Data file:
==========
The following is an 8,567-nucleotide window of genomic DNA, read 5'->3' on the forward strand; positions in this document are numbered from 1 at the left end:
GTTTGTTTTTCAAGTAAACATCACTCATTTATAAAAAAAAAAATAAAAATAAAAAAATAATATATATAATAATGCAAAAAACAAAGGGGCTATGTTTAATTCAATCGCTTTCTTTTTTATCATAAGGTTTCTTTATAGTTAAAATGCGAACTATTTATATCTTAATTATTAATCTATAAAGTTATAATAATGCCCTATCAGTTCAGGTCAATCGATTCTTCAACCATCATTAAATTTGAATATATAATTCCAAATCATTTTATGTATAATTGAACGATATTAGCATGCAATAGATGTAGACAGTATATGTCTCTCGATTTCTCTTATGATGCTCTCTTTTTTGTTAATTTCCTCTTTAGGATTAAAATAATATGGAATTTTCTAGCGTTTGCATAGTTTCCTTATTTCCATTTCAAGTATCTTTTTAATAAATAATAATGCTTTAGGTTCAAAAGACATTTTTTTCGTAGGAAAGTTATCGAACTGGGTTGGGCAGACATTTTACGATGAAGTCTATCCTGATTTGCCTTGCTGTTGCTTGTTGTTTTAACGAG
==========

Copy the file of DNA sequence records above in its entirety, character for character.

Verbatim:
The following is an 8,567-nucleotide window of genomic DNA, read 5'->3' on the forward strand; positions in this document are numbered from 1 at the left end:
GTTTGTTTTTCAAGTAAACATCACTCATTTATAAAAAAAAAAATAAAAATAAAAAAATAATATATATAATAATGCAAAAAACAAAGGGGCTATGTTTAATTCAATCGCTTTCTTTTTTATCATAAGGTTTCTTTATAGTTAAAATGCGAACTATTTATATCTTAATTATTAATCTATAAAGTTATAATAATGCCCTATCAGTTCAGGTCAATCGATTCTTCAACCATCATTAAATTTGAATATATAATTCCAAATCATTTTATGTATAATTGAACGATATTAGCATGCAATAGATGTAGACAGTATATGTCTCTCGATTTCTCTTATGATGCTCTCTTTTTTGTTAATTTCCTCTTTAGGATTAAAATAATATGGAATTTTCTAGCGTTTGCATAGTTTCCTTATTTCCATTTCAAGTATCTTTTTAATAAATAATAATGCTTTAGGTTCAAAAGACATTTTTTTCGTAGGAAAGTTATCGAACTGGGTTGGGCAGACATTTTACGATGAAGTCTATCCTGATTTGCCTTGCTGTTGCTTGTTGTTTTAACGAG